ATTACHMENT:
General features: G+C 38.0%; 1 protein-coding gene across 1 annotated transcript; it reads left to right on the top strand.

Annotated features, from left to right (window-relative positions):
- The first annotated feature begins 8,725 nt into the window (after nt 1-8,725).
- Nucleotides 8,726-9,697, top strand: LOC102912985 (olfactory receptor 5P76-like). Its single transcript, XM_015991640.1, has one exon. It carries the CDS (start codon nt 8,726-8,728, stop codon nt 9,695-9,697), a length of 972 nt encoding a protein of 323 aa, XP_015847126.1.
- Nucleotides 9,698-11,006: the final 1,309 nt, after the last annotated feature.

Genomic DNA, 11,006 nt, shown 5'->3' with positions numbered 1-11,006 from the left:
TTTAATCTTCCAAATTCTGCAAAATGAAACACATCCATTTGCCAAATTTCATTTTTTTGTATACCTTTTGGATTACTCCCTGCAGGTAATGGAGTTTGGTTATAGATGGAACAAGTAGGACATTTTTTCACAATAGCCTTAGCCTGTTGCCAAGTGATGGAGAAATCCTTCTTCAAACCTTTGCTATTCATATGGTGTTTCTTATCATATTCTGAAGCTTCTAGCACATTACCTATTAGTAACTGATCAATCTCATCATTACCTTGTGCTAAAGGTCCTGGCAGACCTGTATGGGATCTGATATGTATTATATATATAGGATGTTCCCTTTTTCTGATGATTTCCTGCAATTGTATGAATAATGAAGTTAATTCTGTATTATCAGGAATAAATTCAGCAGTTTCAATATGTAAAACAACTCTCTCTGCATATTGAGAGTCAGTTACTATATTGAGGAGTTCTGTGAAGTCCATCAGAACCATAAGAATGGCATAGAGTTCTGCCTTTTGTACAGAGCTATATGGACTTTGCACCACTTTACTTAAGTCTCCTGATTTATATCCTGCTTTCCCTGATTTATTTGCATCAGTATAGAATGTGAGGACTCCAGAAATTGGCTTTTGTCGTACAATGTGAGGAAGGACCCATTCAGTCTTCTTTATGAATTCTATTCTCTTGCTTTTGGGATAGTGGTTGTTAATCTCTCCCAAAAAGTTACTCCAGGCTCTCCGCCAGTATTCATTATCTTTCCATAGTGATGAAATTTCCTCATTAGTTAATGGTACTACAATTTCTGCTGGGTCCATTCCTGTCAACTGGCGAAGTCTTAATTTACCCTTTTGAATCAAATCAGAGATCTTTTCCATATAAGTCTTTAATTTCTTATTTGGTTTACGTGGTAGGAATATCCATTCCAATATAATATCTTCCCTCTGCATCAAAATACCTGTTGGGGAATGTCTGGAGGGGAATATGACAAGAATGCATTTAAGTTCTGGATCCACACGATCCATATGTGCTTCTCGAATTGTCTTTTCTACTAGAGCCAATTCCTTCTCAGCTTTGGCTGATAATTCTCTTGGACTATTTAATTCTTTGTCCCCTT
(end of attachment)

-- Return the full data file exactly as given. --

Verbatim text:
General features: G+C 38.0%; 1 protein-coding gene across 1 annotated transcript; it reads left to right on the top strand.

Annotated features, from left to right (window-relative positions):
- The first annotated feature begins 8,725 nt into the window (after nt 1-8,725).
- Nucleotides 8,726-9,697, top strand: LOC102912985 (olfactory receptor 5P76-like). Its single transcript, XM_015991640.1, has one exon. It carries the CDS (start codon nt 8,726-8,728, stop codon nt 9,695-9,697), a length of 972 nt encoding a protein of 323 aa, XP_015847126.1.
- Nucleotides 9,698-11,006: the final 1,309 nt, after the last annotated feature.

Genomic DNA, 11,006 nt, shown 5'->3' with positions numbered 1-11,006 from the left:
TTTAATCTTCCAAATTCTGCAAAATGAAACACATCCATTTGCCAAATTTCATTTTTTTGTATACCTTTTGGATTACTCCCTGCAGGTAATGGAGTTTGGTTATAGATGGAACAAGTAGGACATTTTTTCACAATAGCCTTAGCCTGTTGCCAAGTGATGGAGAAATCCTTCTTCAAACCTTTGCTATTCATATGGTGTTTCTTATCATATTCTGAAGCTTCTAGCACATTACCTATTAGTAACTGATCAATCTCATCATTACCTTGTGCTAAAGGTCCTGGCAGACCTGTATGGGATCTGATATGTATTATATATATAGGATGTTCCCTTTTTCTGATGATTTCCTGCAATTGTATGAATAATGAAGTTAATTCTGTATTATCAGGAATAAATTCAGCAGTTTCAATATGTAAAACAACTCTCTCTGCATATTGAGAGTCAGTTACTATATTGAGGAGTTCTGTGAAGTCCATCAGAACCATAAGAATGGCATAGAGTTCTGCCTTTTGTACAGAGCTATATGGACTTTGCACCACTTTACTTAAGTCTCCTGATTTATATCCTGCTTTCCCTGATTTATTTGCATCAGTATAGAATGTGAGGACTCCAGAAATTGGCTTTTGTCGTACAATGTGAGGAAGGACCCATTCAGTCTTCTTTATGAATTCTATTCTCTTGCTTTTGGGATAGTGGTTGTTAATCTCTCCCAAAAAGTTACTCCAGGCTCTCCGCCAGTATTCATTATCTTTCCATAGTGATGAAATTTCCTCATTAGTTAATGGTACTACAATTTCTGCTGGGTCCATTCCTGTCAACTGGCGAAGTCTTAATTTACCCTTTTGAATCAAATCAGAGATCTTTTCCATATAAGTCTTTAATTTCTTATTTGGTTTACGTGGTAGGAATATCCATTCCAATATAATATCTTCCCTCTGCATCAAAATACCTGTTGGGGAATGTCTGGAGGGGAATATGACAAGAATGCATTTAAGTTCTGGATCCACACGATCCATATGTGCTTCTCGAATTGTCTTTTCTACTAGAGCCAATTCCTTCTCAGCTTTGGCTGATAATTCTCTTGGACTATTTAATTCTTTGTCCCCTT